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What is Preistley’s main aim in An Inspector Calls? How successfully does he achieve it?

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What is Preistley's main aim in An Inspector Calls? How successfully does he achieve it? In this play a lot of immoral acts are committed by all four of the Birlings and by Gerald. I propose to look in detail at the moral issues the play raises, to discuss the effect of drama in the play, and the faint optimism displayed by the younger generation at the end of the performance. The moral meaning is summed up by a passage spoken by the Inspector's on page 56: 'We do not live alone. We are members of one body. We are responsible for each other.' This talks about the community and how every member of society must help one another. This is in contrast to what Mr Birling says very early on in the play: 'a man has to make his own way', page 9. This is the opposite of what the Inspector later says about community and how it is not one man's job to get through life. Mr Birling was, perhaps, the least guilty of the Birlings, excluding Gerald. He discharged Eva for asking for a small raise, from twenty-two shillings and six pence to twenty-five shillings a week. He claims that this is entirely just, as it is 'my job to keep labour costs down', which it is; this is why I believe he is the least guilty. ...read more.


Later, Gerald appears to be indifferent to the death of Eva especially after the inspector has left and he believes it was all a hoax. Indifference is also shown to the fact that he sinned. Mrs Birling denied Eva benefits from a charity of which she was the chairman. This was for several reasons, but the main one was the fact that Eva fabricated a name when it was her turn to be interviewed by the charity's committee. Her name of choice was Mrs Birling, this was because it was Eric who had made her pregnant, and the real Mrs Birling obviously did not know this fact, and seemed to think that Eva was personally insulting her. Eva therefore received no benefits. This was a highly immoral act, as the members of the committee are not meant to be prejudiced towards any appeal. Mrs Birling thought that what she did was acceptable because Eva had lied. However, it was in fact not a lie as it was Eric's child, also a Mr Birling, and he did propose to marry her but she had refused, as she knew it would not work. Eric was in a bar one night and he got talking to Eva, he also got drunk. He then walked Eva home and forced himself upon her, page 52: 'Well, I was in that state when a chap easily turns nasty'. ...read more.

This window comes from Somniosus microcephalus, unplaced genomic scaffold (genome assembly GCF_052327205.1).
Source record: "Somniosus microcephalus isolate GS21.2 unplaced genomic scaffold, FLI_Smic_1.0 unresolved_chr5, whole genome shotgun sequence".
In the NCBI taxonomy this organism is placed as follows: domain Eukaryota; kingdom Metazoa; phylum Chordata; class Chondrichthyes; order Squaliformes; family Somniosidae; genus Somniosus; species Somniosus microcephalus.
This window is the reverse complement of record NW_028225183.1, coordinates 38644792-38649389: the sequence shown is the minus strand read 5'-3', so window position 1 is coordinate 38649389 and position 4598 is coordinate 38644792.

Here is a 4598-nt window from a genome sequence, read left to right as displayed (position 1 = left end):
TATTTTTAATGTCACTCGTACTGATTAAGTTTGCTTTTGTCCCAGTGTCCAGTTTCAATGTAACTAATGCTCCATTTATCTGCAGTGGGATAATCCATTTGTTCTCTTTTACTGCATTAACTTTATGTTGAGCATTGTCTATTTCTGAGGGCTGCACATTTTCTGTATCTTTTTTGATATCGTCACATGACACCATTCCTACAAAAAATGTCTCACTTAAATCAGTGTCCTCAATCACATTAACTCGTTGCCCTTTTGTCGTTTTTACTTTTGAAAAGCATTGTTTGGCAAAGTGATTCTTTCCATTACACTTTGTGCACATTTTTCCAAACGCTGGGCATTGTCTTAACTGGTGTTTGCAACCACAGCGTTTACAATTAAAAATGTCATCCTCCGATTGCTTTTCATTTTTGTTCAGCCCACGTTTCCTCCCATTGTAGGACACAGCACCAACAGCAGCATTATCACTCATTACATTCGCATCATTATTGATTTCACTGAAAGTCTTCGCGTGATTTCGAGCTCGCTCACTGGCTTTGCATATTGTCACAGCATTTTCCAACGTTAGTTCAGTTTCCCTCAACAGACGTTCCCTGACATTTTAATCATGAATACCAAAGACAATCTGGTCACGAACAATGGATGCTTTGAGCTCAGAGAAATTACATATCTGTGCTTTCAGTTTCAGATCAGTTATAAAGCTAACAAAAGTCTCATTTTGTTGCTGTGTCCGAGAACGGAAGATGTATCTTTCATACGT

They are drawn in to the rights and wrongs of the characters' actions, and they pass judgement upon Gerald and Eric's behaviour, Mrs Birling's snobbery, Mr Birling's self righteousness. The audience listens to the moral of the story, that we are individuals in a society, who should look after each other, and not be merely out for what we can get. The final few words of the play are unexpected. We have had the feeling that the Inspector is not all he seems, but now that the real police (presumably) have telephoned, things become clearer. I wanted to see a continuation of the play, with real events, real police, and see how much the characters changed when faced with the information again. No doubt Sheila and Eric would approach the situation differently, they seem to have learned a lesson from events. On page 70, Sheila says: ' Everything we said had happened really had happened. If it didn't end tragically, then that's lucky for us. But it might have done.' and on page 71: 'You're pretending everything's just as it was before'. She and Eric have moved on from their original viewpoints, and this gives us hope for the future, it is to be hoped that they would not behave so badly again in their future relationships with people. Unfortunately, we are unable to know the real ending. ?? ?? ?? ?? Tim Godfrey 10C ...read more.

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